May 25th, the start date for GDPR (the General Data Protection Regulation), is fast approaching. With these new regulations come changes to how businesses handle customer data and prospect clients. You’ll want to ensure you’ve looked at how you handle data in order to be GDPR complaint.
SalesLoft’s VP of Information Security, Mike Meyer, is sharing valuable insights into how these changes will affect your business and how to ensure you’re compliant.
For more on GDPR, check out this 3-part series that covers:
- What the heck GDPR is,
- How GDPR affects prospecting, and
- How it will impact your revenue tech stack.
Mike Meyer, VP of Information Security at SalesLoft here. I’m going to talk to you about something that you probably heard of, but may not fully understand, and that’s GDPR, the General Data Protection Regulation.
GDPR is the European privacy regulation that goes into effect May 25th, 2018. Fines for non-compliance can be up to the greater of 20 million euros, or 4% of global revenue. It’s a complicated regulation, but there are a few specific ways it will apply to your sales team.
Let’s start by taking a look at how GDPR will affect prospecting. The regulation doesn’t directly call out cold calling and cold email, but it does require you to have a legal basis to process data. Two common legal bases for processing are consent of the data subject, which is your prospect, and legitimate interest of the controller, which is you.
When you’re contacting prospects in Europe, a couple best practices to keep in mind are using relaxed cadences, so contacting your prospects a little less frequently. Using the Do Not Contact field in Salesforce. Paying attention to Do Not Contact lists that are put out by each member state. France, Germany, for example, have their own Do Not Call lists that you want to pay attention to. Using opt-out links and privacy notice in your email communication, those will be key. And then also using templates and automation rules to ensure that your European prospects are on the right cadences.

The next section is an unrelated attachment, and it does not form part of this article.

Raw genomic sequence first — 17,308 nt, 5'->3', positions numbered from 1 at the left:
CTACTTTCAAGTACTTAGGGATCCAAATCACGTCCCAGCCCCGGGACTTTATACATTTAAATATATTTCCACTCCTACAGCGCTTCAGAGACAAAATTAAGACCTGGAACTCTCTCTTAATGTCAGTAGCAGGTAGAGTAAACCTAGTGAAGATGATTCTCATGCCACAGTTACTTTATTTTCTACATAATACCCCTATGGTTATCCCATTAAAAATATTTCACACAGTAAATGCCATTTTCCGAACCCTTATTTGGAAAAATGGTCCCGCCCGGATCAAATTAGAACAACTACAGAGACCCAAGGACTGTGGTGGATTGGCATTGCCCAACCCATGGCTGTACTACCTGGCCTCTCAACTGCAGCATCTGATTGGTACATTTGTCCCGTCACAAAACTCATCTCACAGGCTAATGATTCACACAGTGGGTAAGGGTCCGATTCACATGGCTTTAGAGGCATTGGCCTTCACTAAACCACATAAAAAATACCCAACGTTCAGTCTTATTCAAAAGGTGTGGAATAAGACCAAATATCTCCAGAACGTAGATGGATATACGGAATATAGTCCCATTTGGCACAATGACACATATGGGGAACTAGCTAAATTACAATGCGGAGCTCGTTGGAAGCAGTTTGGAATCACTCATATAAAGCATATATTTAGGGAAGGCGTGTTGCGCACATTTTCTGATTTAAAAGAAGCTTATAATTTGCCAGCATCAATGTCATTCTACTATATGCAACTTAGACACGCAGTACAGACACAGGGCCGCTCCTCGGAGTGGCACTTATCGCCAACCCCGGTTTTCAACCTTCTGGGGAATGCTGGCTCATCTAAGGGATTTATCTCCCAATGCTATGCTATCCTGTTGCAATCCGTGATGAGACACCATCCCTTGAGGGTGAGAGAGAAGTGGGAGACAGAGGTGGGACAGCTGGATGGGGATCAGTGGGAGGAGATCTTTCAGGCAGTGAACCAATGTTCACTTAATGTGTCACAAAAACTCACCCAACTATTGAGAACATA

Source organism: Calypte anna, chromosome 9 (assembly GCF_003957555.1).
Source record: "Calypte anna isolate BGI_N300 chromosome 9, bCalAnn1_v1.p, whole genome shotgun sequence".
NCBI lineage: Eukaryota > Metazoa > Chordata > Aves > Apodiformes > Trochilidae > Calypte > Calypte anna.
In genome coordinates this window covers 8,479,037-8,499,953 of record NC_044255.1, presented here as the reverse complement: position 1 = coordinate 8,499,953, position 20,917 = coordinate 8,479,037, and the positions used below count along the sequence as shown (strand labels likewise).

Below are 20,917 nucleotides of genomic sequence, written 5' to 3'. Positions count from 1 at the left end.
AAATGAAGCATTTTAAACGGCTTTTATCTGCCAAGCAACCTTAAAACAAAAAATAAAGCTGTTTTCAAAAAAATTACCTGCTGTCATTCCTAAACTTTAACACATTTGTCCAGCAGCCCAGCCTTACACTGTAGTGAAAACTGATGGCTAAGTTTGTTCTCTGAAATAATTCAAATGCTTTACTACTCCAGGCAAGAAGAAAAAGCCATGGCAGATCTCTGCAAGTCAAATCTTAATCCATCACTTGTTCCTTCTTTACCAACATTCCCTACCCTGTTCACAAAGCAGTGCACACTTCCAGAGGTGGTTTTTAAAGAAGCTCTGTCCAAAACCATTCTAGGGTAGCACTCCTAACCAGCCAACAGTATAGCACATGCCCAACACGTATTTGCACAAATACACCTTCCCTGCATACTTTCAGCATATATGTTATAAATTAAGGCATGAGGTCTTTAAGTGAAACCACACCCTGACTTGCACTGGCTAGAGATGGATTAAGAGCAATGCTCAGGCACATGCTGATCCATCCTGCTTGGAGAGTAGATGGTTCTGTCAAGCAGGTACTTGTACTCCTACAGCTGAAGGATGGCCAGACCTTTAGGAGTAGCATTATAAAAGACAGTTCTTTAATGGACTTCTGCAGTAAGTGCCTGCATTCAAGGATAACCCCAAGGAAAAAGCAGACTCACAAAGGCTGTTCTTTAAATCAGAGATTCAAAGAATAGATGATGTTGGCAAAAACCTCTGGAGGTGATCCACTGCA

A second key part of GDPR is data minimization. Data minimization is the idea that you only process the data that you absolutely need. A couple examples of this in the sales world are call recordings and tracking features that you may want to disable if you haven’t obtained explicit consent from your prospect. It’s important to use software that allows you to control what data you process.
A third way that GDPR impacts your sales team is its new requirements for vendor management. As a modern sales team, you have all kinds of tools at your disposal ranging from video software like Vidyard to insights with tools like Crystal. Under GDPR, you’re responsible now for your vendors’ compliance as well as your own. This means it’s critical to partner with vendors who put security and privacy first. This means conducting security and privacy reviews for new vendors as well as ongoing assessments for high-risk vendors. It’s also important to have a data processing addendum, or DPA, in place with each vendor that processes personal data in your environment.
That’s all for today. Hope you feel a little more comfortable with GDPR. If you do have any questions or comments, feel free to leave them below. Thanks again and have a great day.